UT vs. In-state teams
Tennessee against in-state opponents in men’s basketball during the past 10 years. All games at home unless indicated.
Memphis (Maui Classic) L
Austin Peay L
At Memphis L
MTSU (NIT) L
Belmont (Preseason NIT) W
UT Martin W
Austin Peay W
At MTSU (Sun Belt Classic) W
At Memphis W
UT Martin W
At MTSU W
At Chattanooga W
Tennessee Tech W
Tennessee State W
Tennessee Tech W
UT Martin W
Like its high-major brethren, Tennessee men's basketball annually populates the periphery of its non-conference schedule with a mixed bag of low-to-mid-major programs.
In most cases, the Vols pay teams tens of thousands of dollars for an unabashed public flogging at Thompson-Boling Arena. They're called "buy-games."
Buy-game: Team A signs a contract to host Team B in a game it's not supposed to win. Team B receives X amount of dollars in return.
On 23 occasions over the past 10 years, in-state schools have come to Knoxville for games and an accompanying check from big brother (2010-11 preseason NIT versus Belmont and 2011-12 postseason NIT versus Middle Tennessee State not included). Tennessee has lost just twice, to Austin Peay in last December's debacle and in 2004-05 against Chattanooga.
This year, for the first time since 1987-88, Tennessee won't host an in-state opponent not named Memphis.
The 2012-13 periphery is populated by Presbyterian, Western Carolina, Kennesaw State and Oakland (not a buy-game, but a 2-for-1 home and away deal).
"It just happened and we didn't end up playing (in-state schools)," said UT director of basketball operations Houston Fancher, the behind-the-scenes architect of the schedule. "We reached out to them first, but things just didn't work out."
The foundation of Tennessee's 2012-13 non-conference schedule is built on home games against Xavier, Wichita State and Memphis, road games at Georgetown and Virginia, and three games at the Puerto Rico Tip-Off.
Familiar faces, though, will be few and far between.
The last 10 years brought four regular-season home games against Chattanooga and East Tennessee State, three against each MTSU and UT Martin, and a spattering of appearances from Austin Peay, Belmont, Lipscomb, Tennessee State and Tennessee Tech.
The 2011-12 season saw scheduling contracts expire with both MTSU and Chattanooga. Neither has been renewed, and multi-game contracts with any low-to-mid major are all but off the table, but Fancher said single buy-games games with in-state foes (again, Memphis is an exception here) will be revisited down the road.
In future negotiations, though, the wad of money on the offering table might look slightly lower to little brother.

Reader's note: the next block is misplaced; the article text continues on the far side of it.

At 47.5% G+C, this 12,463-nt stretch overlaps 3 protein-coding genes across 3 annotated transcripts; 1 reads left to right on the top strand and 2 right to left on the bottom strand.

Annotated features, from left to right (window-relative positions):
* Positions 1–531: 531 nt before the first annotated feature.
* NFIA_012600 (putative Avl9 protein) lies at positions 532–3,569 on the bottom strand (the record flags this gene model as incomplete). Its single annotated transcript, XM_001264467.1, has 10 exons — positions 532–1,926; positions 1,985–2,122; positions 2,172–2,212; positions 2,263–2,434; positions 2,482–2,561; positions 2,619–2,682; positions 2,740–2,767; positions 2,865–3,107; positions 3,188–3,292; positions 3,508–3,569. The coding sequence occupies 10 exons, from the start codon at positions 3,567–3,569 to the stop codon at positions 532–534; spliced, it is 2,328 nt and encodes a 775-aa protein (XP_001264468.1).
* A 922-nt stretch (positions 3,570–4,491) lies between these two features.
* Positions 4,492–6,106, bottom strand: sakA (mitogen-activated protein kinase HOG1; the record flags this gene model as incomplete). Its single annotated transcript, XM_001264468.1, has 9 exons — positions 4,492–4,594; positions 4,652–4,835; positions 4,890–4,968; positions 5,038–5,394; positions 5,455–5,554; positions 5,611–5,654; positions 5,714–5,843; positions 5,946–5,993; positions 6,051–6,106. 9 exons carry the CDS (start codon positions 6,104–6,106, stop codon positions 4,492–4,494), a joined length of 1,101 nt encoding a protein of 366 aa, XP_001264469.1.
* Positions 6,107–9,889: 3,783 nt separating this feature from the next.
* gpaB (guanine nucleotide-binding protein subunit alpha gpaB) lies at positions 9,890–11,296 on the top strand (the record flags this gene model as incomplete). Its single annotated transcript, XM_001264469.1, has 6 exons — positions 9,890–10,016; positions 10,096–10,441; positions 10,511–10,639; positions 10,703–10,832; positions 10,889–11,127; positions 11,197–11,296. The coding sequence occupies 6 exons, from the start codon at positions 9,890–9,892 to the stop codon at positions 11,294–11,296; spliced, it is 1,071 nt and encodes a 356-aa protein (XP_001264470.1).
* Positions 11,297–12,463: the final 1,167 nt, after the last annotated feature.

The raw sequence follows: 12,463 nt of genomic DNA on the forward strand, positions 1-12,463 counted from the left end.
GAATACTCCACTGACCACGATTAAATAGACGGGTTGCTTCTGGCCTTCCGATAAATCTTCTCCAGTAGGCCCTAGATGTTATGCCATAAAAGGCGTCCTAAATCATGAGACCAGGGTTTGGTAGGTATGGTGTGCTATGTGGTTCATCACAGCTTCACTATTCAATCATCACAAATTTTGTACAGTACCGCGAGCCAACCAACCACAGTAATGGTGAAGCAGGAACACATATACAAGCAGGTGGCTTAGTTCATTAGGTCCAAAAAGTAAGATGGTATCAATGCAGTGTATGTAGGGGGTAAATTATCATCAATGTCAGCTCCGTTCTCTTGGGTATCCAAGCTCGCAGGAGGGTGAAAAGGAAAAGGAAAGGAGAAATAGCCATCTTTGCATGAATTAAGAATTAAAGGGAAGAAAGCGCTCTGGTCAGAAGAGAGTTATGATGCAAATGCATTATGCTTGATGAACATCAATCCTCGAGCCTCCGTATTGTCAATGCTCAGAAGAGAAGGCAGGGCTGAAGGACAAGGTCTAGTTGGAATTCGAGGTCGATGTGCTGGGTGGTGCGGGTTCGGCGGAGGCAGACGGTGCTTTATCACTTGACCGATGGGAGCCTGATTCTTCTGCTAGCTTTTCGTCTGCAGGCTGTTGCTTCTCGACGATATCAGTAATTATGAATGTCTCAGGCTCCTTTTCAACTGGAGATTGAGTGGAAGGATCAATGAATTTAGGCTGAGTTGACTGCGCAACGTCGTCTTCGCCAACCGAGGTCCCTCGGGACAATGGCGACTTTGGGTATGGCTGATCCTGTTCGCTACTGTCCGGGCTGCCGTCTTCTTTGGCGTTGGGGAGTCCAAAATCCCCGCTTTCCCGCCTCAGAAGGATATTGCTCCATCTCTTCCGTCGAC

According to ETSU athletic director Dave Mullins, the previous two-game contract between Tennessee and ETSU was worth $145,000. It broke down to $80,000 for a 2009-10 game and $65,000 for last season's meeting.
Mullins said his program asks $85,000-$95,000 for a buy-game.
Likewise, Chattanooga coach John Shulman, whose four-game contract with UT expired last season, said that ETSU's range mirrors the Mocs' asking price.
Those sums are not being doled out by Tennessee. According to Fancher, the Vols' buy-game payout varies by circumstance but typically falls between $65,000 and $80,000.
"We still pay what we need to pay," Fancher said, "and the games we're getting are high quality."
Despite the financial gulf, Murry Bartow, the 10th-year coach at ETSU, said his program will revisit games with the Vols.
"This year the dates didn't work out," Bartow said. "We'd definitely like to do it in the future. Hopefully we can continue to play."
Belmont, the state's most successful mid-major in recent history, last played Tennessee in the 2010-11 season, when the programs met twice at Thompson-Boling. Coach Rick Byrd said the two schools haven't been in contact since.
"That doesn't mean it couldn't down the road, but we haven't really talked to them and they haven't come to us," Byrd said.
Mullins added that he'd like to see some alterations to any future agreement that brings the Buccaneers to Knoxville.
"It may be important for the large state university to play in-state rivals, but if it's good for them it still has to be good for us," Mullins said. "Frankly our ticket agreement is not very agreeable for our fanbase. I get it. It's their home game and they're selling the tickets. That said, though, our fans who are making the drive would prefer not to be in the top of the balcony."
Along with every other director of basketball operations in the country, Fancher is already working on UT's 2013-14 schedule. There will be road games at Wichita State and Xavier, a home game against Virginia, a home date in the Big East/SEC Challenge, if it still exists, and one or two other marquee games.
The periphery, meanwhile, may fall outside the state borders.
Brendan F. Quinn covers Tennessee men's basketball. Follow him at http://twitter.com/BFQuinn